Charter school to occupy Old Clark Schoolhouse

Charter school to occupy Old Clark Schoolhouse

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— The North Routt Charter School will be housed in the Old Clark Schoolhouse, where 40 years ago north Routt children attended school each day, as of this September.

The charter board initially planned to teach the 18 children enrolled in the school at the Moonhill Schoolhouse south of Clark, but took advantage of the goodwill of some local business people to lease the larger Clark school.

That increase in space will allow the school to grow.

The schoolhouse and the nearby gymnasium and teacherage, located near the Clark Store, were nominated for placement on the Routt County Register of Historic Places by the county's preservation board Tuesday night and will be put to a vote by the Routt County commissioners on July 10.

That designation may help the school receive grants for the facility.

A five-member group bought the schoolhouse Friday from private owners who had been holding on to the property since 1978. While three of the local members wished to remain anonymous, the other two include The Industrial Company and Mike Autrey of Re/Max.

The group, called the Elk River Eagle LLC, plans to hold the title for about a year, after which a nonprofit group made up of North Routt community members will take over.

The North Routt School will rent the building, covering the full extent of the mortgage, said charter board member Shaunna Watterson.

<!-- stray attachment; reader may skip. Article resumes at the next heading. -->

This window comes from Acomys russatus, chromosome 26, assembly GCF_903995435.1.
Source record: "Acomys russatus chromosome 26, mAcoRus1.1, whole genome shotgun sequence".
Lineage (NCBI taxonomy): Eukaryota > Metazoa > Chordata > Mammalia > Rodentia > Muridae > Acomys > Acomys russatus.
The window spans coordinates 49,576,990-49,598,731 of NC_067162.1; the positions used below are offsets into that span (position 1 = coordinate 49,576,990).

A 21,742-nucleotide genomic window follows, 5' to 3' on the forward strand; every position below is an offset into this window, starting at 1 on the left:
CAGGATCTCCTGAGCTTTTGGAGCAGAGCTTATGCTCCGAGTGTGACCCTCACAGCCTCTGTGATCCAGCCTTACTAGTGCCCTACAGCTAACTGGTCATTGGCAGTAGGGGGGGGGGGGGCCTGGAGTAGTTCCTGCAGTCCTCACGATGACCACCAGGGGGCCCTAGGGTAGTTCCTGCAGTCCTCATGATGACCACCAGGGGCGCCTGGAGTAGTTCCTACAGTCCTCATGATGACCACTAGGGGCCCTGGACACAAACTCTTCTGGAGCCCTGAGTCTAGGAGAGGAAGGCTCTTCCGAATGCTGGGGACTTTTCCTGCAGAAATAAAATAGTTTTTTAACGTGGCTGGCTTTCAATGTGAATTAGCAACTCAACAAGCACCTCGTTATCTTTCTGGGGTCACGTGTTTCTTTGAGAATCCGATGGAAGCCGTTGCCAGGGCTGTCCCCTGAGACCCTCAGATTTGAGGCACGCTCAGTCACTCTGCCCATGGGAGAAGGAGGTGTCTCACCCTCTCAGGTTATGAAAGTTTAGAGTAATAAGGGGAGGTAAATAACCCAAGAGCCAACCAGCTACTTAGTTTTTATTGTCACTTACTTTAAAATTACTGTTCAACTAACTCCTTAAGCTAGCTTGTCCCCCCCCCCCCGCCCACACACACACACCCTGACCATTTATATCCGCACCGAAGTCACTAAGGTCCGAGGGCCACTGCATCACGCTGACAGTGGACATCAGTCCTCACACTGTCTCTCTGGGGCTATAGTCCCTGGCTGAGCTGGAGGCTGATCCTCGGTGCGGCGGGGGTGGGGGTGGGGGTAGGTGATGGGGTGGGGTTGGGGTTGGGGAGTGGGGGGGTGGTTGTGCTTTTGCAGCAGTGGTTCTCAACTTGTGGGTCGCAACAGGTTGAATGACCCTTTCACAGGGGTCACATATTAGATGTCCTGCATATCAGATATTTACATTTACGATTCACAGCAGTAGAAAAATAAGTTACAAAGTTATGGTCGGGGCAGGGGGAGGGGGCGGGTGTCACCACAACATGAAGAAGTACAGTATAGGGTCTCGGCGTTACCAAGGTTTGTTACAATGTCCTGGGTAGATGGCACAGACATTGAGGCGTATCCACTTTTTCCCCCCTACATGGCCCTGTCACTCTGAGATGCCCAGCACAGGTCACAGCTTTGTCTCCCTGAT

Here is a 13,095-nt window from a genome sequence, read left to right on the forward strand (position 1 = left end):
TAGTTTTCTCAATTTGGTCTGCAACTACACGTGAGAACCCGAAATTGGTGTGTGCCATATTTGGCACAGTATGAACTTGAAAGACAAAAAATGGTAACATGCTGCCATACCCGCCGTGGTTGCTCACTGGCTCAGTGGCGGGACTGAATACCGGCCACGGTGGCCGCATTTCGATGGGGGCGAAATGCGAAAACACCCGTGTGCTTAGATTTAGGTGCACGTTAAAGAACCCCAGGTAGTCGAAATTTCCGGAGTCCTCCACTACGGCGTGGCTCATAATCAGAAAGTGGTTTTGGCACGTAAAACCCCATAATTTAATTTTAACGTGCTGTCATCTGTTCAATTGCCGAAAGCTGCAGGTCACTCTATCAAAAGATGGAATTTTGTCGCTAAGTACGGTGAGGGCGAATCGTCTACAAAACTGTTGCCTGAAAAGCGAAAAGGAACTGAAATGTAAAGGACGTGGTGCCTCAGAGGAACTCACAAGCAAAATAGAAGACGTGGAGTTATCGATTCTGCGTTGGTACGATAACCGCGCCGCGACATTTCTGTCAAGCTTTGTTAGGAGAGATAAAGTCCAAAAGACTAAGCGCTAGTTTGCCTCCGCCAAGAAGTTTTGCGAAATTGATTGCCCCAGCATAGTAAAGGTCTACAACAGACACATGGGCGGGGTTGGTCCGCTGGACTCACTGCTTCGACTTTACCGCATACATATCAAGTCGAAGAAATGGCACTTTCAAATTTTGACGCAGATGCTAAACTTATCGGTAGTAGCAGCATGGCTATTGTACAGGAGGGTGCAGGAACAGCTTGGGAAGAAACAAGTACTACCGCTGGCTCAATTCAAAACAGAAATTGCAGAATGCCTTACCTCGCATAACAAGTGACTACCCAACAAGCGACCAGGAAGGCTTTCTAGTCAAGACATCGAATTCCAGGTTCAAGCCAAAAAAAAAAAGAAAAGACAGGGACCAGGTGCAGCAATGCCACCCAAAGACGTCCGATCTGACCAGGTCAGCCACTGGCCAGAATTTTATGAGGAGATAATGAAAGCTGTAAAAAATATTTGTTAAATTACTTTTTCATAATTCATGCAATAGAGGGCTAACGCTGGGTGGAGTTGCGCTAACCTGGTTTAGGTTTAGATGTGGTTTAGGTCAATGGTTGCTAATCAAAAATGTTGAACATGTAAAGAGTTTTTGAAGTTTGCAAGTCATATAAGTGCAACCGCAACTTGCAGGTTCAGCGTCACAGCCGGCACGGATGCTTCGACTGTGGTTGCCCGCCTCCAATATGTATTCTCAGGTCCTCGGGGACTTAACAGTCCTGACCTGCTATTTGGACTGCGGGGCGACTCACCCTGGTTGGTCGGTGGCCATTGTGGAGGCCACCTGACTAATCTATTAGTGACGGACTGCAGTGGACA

Much like the old one-room schoolhouses that used to dot the landscape of Routt County, the school will be open to the community for everyone to use, Watterson said.

"We foresee it as being very much a community center and I think people are really excited about having that again," she said.

Jay Fetcher, a North Routt rancher who went to the Clark School just before the Steamboat district was reorganized, said the community revolved around the old schoolhouse before it changed its use.

"The center of the community was that school," he said. "Everything happened there. The school continued to exist (as a community center) even after it closed down."

"But what drove the interest was the fact that the kids were there. It was the same with the Moonhill Schoolhouse. The activity wasn't nearly as high afterwards because there were no kids there."

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